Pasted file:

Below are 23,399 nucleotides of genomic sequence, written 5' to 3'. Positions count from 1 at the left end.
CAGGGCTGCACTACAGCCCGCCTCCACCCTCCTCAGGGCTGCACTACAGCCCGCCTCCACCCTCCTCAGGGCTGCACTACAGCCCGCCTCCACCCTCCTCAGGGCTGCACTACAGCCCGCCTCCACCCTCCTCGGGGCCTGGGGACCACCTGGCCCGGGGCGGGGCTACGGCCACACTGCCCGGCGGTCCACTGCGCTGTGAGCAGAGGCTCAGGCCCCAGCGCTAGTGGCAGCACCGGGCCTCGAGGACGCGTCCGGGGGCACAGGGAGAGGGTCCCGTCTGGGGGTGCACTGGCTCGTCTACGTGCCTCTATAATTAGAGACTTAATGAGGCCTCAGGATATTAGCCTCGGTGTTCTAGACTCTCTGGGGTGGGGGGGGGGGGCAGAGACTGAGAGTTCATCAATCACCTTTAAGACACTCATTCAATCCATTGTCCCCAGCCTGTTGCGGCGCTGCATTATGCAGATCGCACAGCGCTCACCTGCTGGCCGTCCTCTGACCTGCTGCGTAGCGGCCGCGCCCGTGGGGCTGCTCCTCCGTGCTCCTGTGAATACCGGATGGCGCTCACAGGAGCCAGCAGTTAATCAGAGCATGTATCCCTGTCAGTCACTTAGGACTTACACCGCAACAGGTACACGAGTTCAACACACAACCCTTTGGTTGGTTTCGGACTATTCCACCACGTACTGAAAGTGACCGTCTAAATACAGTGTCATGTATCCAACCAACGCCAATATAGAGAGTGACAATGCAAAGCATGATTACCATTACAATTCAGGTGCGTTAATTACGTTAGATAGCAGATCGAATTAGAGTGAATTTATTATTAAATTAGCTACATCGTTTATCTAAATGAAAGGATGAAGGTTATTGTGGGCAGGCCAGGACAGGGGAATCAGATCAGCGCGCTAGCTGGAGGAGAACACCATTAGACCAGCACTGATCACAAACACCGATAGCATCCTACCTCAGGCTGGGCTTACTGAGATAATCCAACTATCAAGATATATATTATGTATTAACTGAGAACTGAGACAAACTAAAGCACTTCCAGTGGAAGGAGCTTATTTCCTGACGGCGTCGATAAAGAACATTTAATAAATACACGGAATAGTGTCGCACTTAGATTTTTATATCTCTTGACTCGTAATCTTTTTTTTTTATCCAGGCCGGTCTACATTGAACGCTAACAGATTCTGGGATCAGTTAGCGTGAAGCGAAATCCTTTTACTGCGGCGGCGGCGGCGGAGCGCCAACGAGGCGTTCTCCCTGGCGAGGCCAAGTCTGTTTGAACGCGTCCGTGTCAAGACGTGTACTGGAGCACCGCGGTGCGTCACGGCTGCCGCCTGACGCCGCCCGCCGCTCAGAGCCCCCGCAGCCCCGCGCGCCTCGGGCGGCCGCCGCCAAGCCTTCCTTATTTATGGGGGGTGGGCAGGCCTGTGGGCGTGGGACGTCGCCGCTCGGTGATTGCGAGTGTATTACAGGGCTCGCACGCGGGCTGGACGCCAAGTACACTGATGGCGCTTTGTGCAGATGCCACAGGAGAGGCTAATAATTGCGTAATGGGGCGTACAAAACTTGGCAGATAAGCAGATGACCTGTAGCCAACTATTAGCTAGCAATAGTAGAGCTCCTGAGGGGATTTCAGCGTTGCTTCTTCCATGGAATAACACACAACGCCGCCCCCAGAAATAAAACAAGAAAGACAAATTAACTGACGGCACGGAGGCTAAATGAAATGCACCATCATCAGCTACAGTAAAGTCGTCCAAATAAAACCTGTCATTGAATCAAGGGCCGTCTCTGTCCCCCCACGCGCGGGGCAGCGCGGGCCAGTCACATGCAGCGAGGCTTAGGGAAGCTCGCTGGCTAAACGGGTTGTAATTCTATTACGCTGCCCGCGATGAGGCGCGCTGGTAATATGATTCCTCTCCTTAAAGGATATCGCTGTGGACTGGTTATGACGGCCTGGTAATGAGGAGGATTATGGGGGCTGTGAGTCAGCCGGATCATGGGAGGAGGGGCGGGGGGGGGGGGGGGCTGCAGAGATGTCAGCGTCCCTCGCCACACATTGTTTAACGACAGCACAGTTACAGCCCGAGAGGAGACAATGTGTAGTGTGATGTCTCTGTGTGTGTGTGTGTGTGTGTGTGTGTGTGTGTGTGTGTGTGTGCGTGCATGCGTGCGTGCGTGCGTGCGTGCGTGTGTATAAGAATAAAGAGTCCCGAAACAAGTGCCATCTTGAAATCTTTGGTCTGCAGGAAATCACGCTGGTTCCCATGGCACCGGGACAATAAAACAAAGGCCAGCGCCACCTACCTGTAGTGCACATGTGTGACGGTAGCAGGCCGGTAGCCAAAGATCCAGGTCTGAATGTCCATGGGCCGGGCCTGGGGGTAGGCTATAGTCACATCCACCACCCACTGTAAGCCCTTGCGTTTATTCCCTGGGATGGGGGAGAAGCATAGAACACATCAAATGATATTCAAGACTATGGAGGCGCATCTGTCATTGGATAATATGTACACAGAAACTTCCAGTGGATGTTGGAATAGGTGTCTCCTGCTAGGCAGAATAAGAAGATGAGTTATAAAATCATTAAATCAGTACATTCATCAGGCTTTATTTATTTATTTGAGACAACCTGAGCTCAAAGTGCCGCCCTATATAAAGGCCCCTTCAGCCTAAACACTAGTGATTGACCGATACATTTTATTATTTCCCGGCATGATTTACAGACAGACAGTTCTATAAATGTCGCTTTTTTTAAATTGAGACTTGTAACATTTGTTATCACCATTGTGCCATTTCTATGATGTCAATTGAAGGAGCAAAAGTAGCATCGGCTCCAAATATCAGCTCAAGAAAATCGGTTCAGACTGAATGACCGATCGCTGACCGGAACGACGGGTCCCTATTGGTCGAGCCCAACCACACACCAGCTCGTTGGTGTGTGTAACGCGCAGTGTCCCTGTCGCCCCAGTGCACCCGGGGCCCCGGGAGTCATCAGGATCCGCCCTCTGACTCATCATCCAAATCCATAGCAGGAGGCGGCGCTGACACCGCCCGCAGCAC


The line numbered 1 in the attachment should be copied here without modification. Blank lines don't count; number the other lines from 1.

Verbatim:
Below are 23,399 nucleotides of genomic sequence, written 5' to 3'. Positions count from 1 at the left end.